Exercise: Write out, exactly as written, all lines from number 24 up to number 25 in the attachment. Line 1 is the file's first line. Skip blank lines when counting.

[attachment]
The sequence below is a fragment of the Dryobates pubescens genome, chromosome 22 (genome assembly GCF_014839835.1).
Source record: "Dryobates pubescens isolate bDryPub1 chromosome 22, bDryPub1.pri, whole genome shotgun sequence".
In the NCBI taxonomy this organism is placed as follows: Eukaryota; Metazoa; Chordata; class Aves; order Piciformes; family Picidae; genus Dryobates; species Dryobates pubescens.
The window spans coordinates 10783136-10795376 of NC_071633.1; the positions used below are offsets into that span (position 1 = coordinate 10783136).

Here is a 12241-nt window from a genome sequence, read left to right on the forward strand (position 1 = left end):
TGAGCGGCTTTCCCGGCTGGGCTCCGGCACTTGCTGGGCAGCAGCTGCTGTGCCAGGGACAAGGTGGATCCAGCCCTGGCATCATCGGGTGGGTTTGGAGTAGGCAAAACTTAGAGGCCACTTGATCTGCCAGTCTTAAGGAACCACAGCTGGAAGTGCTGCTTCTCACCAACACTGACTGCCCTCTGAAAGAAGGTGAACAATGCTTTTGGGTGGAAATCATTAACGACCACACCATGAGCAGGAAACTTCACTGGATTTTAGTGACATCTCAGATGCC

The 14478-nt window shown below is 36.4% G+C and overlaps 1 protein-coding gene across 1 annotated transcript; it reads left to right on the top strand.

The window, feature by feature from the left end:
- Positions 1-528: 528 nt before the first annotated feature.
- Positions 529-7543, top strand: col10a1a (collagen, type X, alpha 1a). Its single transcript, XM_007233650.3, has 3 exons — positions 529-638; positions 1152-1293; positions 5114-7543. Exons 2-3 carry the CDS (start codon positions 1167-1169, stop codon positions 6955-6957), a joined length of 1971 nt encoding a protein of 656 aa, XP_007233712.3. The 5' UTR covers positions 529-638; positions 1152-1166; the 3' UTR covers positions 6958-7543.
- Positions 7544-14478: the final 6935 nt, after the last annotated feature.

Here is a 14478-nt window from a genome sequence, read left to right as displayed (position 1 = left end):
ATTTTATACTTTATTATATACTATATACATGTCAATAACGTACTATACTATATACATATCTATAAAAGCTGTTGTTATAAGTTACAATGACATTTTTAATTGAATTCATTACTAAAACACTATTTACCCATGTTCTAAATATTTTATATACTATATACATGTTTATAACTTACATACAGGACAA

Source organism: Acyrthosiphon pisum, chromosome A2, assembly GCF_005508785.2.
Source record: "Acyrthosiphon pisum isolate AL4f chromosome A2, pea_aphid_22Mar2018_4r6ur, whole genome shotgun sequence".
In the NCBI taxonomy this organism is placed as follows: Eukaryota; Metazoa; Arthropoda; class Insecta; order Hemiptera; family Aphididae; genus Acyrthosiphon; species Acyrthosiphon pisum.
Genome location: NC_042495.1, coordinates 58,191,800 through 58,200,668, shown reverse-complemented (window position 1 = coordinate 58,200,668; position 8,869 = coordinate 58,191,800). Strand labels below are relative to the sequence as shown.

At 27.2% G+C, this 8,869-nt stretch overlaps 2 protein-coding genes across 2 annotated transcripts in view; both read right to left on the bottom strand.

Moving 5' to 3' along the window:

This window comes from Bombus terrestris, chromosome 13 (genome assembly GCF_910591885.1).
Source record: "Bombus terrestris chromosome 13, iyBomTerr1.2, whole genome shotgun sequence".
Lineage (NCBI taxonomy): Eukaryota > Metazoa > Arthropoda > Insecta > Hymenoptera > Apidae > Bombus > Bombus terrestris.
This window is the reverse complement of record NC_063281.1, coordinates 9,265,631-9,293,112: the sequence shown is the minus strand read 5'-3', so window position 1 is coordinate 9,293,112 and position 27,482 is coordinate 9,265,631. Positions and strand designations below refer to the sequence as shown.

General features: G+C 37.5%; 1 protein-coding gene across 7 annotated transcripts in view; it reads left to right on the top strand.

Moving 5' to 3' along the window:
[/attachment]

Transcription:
General features: G+C 37.5%; 1 protein-coding gene across 7 annotated transcripts in view; it reads left to right on the top strand.

Moving 5' to 3' along the window: